Nothington – All In
Record Label: Better Youth Org.
Release Date: February 13, 2007
And the award for releasing one of the most underappreciated albums this year goes to…
Nothington’s All In was released at the beginning of this year and seemed to be well-received among listeners. However, as the year begins to wind down, All In is noticeably absent from any mention as one of the better albums released this year. Granted, their take on southern punk rock never strays too far from their peers; but as Gunmoll are no longer together, and who knows when Social Distortion will release another album, All In fills the void well enough.
When I first listened to All In shortly after it was released I knew absolutely nothing about the band. So, after listening to the album and immediately liking it, I decided to learn a bit more about them. As the album showed a sort of consistency in quality not generally found in new bands, I was shocked when I discovered All In was Nothington’s first and only release, and they had been a band for less than a year. Reading on a bit further the reason for this became quite clear. Nothington are led by Jay Northington who, along with drummer Gabe Lindmen, formerly played in the pop punk band Tsunami Bomb. I don’t know enough about Tsunami Bomb to say whether or not they are influenced by their sound, but it is obvious their time in the band has influenced them in other ways.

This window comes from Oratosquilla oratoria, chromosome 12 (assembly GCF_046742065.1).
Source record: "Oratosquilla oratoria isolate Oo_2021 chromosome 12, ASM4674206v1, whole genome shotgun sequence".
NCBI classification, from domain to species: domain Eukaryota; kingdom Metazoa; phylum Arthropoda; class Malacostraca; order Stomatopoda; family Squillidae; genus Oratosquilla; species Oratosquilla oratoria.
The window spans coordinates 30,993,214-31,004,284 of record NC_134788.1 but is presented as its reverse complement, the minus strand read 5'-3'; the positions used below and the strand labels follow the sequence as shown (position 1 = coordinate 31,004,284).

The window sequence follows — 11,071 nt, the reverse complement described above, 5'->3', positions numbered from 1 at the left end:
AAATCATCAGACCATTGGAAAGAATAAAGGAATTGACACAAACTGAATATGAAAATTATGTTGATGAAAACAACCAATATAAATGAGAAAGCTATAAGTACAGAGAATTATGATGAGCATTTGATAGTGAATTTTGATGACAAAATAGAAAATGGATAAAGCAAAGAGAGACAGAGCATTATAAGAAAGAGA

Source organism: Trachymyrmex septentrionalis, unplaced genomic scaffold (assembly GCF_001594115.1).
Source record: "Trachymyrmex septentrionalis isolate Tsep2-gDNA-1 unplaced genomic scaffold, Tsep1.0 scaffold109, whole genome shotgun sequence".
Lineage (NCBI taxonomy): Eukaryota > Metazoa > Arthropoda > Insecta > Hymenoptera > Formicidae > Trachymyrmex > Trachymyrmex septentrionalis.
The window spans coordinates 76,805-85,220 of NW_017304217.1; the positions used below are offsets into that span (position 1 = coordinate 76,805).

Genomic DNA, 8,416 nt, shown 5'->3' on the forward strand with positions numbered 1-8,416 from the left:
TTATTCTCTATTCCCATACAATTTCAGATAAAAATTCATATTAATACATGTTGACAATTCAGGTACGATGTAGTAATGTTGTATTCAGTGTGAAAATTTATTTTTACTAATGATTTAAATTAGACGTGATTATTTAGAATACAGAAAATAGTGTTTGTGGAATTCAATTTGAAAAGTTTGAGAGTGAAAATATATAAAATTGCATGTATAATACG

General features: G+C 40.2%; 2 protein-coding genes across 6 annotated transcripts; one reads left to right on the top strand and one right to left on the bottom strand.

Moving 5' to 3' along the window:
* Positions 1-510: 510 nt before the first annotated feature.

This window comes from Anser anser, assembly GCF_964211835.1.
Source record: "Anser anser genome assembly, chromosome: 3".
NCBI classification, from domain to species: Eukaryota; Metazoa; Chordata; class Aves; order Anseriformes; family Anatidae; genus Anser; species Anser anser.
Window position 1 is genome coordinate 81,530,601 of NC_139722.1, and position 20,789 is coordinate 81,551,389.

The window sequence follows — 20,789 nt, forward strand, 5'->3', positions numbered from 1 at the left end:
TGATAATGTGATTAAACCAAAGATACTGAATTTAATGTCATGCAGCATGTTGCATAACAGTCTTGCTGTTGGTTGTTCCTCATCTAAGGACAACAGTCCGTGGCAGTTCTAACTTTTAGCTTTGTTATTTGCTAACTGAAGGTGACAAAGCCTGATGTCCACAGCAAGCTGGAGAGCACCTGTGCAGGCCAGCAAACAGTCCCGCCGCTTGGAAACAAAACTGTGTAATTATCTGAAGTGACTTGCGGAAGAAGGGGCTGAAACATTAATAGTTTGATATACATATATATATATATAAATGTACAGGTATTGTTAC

There is not one song I would say is filler on this album. From track one to eleven there is absolutely zero drop off in quality. Unfortunately, the opposite is also true, and no song stands out from the pack. Part of the reason for this is all of the songs, aside from the well executed acoustic closer “The Death of Jimmy Green,” sound pretty similar. Though that can be seen as a detriment, it is important to note that this album is exactly what Nothington intended it to be. The songs do not sound alike accidentally. As a result the album tracks flow together extremely well. That is not to say each track does not have subtle differences that gives it some individuality to keep things interesting. A second vocalist is introduced halfway through the album in “Awake for Days” whose comparatively clear vocals balances Jay Northington’s southern growl perfectly. Further down the line Agent M, female vocalist of the aforementioned Tsunami Bomb, provides some really well done guest vocals in “The Last Time,” which is definitely something I would not mind seeing more of in future albums.
Some bands are able to write amazing songs but oftentimes fail to make an entire album worth listening to; in fact they might be better off releasing these songs individually. Though there is not really a song I would call “amazing” on All In, it is a solid album from beginning to end, and there is something to be said for that. If you are a poor college student such as myself you have to constantly justify your purchases of thirty minute albums. The most important aspects of this is thoroughly enjoying the album all the way through and being able to go back and do so months later. Nothington’s All In is still just as good now, half a year later, as it was the first time I hit play. If that’s not high praise, I don’t know what is.
This review is a user submitted review from llmp. You can see all of llmp's submitted reviews here.